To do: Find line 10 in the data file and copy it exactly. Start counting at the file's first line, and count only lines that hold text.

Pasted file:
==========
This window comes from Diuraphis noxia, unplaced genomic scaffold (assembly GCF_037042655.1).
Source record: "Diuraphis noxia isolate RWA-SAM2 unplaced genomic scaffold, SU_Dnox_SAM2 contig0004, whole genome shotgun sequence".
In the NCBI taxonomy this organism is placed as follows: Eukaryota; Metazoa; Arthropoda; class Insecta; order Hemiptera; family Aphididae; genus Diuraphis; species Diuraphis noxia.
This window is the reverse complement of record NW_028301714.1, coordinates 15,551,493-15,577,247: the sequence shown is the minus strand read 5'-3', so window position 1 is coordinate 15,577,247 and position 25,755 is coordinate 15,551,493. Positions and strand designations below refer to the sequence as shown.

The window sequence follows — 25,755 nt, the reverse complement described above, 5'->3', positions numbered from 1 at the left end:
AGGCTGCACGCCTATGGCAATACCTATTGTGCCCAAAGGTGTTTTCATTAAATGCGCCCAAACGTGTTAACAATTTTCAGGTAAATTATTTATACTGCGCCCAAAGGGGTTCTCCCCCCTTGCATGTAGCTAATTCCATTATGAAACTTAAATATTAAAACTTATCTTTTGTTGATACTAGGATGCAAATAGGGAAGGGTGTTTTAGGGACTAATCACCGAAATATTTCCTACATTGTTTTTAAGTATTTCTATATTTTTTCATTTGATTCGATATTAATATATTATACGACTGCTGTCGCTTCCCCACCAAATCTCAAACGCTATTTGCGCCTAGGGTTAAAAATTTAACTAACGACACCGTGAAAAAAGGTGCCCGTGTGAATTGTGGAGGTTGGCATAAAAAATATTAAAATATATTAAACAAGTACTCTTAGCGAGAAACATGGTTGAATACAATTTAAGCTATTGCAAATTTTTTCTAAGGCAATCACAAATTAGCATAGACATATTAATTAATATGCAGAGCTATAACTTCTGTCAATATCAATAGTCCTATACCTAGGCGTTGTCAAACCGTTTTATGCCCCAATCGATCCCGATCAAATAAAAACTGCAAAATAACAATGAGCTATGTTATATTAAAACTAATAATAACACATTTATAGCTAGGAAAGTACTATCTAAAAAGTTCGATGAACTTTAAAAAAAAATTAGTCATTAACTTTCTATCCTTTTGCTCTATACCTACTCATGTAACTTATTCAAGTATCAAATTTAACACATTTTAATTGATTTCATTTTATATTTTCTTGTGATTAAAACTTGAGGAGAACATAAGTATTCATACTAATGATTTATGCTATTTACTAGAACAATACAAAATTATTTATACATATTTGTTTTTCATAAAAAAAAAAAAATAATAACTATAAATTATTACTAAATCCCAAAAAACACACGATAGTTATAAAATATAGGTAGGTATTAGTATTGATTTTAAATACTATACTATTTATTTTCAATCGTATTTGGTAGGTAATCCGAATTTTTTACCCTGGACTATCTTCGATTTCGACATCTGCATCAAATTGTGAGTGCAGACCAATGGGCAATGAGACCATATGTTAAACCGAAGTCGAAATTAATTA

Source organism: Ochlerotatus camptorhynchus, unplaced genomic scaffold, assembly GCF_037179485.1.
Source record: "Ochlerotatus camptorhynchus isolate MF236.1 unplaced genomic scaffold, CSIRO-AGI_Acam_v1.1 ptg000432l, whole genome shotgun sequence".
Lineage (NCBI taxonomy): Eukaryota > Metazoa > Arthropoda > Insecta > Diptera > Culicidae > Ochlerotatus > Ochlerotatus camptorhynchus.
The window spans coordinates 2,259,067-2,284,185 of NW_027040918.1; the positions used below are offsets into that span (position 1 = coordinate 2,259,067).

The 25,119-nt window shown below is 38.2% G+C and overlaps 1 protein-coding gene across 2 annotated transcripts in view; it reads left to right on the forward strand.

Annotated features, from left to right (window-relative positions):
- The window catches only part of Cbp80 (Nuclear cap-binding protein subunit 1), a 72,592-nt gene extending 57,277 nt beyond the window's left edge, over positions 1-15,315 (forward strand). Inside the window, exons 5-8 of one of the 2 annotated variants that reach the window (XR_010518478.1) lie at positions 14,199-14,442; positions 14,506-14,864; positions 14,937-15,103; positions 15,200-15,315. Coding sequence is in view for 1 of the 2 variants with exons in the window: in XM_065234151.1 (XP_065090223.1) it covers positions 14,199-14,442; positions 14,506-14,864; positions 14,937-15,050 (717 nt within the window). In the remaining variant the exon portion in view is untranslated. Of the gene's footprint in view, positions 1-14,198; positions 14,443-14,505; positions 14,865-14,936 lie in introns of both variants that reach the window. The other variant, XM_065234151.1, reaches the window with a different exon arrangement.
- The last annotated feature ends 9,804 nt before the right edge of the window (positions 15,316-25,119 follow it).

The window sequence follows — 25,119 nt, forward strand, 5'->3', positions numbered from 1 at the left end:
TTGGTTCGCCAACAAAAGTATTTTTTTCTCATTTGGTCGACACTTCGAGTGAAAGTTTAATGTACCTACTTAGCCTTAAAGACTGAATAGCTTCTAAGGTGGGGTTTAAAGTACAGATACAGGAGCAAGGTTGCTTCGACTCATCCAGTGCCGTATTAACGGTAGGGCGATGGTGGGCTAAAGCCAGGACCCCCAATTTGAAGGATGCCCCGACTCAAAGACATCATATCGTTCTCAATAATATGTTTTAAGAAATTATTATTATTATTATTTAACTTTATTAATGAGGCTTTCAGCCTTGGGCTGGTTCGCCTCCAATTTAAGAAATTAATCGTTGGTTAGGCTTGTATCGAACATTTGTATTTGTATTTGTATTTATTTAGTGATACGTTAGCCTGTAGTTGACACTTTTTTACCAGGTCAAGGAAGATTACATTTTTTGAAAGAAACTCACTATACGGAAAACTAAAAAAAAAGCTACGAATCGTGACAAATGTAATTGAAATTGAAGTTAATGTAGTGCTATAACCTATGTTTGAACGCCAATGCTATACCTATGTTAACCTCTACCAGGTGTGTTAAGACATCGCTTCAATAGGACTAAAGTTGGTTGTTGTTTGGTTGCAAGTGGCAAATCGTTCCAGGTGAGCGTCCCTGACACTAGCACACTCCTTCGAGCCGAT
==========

The window spans coordinates 2,259,067-2,284,185 of NW_027040918.1; the positions used below are offsets into that span (position 1 = coordinate 2,259,067).